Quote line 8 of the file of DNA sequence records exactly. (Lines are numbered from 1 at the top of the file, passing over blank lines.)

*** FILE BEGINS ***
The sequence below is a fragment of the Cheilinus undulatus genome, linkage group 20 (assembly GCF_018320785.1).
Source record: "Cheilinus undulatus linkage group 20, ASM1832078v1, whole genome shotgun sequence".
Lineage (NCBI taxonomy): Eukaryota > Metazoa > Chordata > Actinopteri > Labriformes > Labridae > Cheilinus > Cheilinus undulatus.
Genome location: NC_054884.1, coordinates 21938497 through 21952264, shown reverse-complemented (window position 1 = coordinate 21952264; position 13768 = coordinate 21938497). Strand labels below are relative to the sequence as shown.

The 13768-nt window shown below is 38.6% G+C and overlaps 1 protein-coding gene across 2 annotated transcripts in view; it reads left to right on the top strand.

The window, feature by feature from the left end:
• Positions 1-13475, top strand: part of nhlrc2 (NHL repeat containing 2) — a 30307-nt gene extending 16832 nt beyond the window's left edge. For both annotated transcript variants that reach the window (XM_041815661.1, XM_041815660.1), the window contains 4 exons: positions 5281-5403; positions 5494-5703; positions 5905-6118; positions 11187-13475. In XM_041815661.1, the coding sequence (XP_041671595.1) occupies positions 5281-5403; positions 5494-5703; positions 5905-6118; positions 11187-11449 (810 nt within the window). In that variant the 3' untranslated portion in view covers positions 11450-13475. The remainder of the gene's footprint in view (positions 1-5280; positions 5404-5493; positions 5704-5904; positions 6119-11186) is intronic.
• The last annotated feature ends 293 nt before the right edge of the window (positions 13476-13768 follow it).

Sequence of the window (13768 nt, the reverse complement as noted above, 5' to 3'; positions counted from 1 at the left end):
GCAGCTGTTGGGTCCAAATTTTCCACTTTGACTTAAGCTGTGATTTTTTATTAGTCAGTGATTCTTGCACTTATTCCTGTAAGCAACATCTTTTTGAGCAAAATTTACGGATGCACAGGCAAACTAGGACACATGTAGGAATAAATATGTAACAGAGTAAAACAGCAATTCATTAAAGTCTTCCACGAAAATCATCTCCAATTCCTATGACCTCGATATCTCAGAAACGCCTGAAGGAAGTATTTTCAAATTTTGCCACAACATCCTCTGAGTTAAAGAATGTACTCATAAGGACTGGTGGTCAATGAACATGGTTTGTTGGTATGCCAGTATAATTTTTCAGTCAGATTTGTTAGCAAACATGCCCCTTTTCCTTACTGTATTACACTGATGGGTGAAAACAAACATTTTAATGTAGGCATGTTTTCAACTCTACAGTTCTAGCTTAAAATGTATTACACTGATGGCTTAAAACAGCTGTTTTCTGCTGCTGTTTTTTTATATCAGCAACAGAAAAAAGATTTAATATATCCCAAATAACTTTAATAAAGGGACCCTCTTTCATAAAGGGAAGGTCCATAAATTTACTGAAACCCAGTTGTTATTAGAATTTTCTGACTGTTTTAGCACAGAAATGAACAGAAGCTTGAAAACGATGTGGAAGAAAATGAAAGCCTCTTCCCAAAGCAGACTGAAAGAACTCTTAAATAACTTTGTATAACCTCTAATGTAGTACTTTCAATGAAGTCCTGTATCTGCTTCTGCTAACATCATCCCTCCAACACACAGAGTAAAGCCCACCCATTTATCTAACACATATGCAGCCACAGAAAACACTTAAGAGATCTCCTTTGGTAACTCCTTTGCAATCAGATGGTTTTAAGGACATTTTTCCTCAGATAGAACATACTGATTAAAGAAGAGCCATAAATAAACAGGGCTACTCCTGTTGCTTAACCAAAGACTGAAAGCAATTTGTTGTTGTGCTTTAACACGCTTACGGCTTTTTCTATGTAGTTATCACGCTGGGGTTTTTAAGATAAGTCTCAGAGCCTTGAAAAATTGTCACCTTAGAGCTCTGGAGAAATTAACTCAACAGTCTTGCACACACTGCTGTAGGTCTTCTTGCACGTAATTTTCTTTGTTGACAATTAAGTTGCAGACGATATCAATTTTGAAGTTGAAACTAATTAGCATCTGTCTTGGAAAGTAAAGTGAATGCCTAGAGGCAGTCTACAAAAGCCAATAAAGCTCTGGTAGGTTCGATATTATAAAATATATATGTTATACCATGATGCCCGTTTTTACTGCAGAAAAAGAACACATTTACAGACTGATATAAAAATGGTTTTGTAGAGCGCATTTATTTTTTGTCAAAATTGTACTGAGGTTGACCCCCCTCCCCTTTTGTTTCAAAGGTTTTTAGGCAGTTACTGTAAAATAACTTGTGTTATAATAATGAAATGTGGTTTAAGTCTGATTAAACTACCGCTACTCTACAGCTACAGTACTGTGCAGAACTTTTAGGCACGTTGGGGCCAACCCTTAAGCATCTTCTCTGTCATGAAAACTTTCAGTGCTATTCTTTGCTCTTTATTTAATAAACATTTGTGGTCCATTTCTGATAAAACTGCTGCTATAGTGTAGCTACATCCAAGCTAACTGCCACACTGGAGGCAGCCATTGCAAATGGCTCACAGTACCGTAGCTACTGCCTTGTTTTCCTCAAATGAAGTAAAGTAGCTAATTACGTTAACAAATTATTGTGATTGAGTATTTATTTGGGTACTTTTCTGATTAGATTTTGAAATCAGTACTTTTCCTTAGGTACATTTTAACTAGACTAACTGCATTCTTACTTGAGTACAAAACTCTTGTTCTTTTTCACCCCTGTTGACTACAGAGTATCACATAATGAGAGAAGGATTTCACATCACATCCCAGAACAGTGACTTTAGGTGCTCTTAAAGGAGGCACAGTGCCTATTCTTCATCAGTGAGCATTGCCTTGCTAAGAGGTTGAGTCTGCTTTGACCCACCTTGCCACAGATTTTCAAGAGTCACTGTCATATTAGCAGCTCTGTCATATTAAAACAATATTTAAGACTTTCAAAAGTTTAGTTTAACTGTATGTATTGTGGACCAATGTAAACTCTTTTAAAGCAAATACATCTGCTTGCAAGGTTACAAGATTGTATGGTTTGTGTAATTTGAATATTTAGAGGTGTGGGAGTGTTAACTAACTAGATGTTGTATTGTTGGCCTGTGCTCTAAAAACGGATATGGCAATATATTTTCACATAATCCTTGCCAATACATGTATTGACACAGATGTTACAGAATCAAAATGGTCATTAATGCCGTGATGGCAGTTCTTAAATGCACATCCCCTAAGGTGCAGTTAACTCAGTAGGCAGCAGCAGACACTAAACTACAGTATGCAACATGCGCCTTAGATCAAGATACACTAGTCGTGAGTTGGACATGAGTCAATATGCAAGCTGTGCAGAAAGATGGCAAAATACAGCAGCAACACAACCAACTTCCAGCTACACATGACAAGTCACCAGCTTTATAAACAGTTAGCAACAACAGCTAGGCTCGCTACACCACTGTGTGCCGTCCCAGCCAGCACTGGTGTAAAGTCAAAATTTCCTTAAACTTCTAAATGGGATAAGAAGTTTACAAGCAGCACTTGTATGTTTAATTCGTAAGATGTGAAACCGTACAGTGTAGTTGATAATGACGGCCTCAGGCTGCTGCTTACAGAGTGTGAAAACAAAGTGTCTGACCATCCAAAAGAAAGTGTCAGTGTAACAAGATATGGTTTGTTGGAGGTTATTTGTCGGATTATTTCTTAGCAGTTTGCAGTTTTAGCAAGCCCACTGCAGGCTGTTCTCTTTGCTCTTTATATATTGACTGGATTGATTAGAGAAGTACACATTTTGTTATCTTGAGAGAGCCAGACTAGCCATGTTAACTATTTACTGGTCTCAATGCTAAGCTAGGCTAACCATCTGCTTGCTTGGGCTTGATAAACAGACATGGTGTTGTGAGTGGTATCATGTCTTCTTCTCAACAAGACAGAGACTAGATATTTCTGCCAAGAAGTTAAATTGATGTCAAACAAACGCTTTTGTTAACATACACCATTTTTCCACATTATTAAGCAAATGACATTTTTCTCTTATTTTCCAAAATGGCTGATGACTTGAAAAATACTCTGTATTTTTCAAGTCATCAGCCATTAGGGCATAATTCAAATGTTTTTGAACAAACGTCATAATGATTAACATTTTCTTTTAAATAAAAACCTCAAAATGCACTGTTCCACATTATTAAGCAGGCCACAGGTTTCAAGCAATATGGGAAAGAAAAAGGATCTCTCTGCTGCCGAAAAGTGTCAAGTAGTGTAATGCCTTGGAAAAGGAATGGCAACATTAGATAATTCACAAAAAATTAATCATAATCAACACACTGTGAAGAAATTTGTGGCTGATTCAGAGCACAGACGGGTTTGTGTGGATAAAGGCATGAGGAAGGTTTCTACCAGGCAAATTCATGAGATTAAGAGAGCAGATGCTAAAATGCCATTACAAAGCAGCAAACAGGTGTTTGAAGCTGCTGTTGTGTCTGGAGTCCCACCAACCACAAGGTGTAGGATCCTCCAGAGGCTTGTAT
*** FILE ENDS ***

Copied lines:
• The last annotated feature ends 293 nt before the right edge of the window (positions 13476-13768 follow it).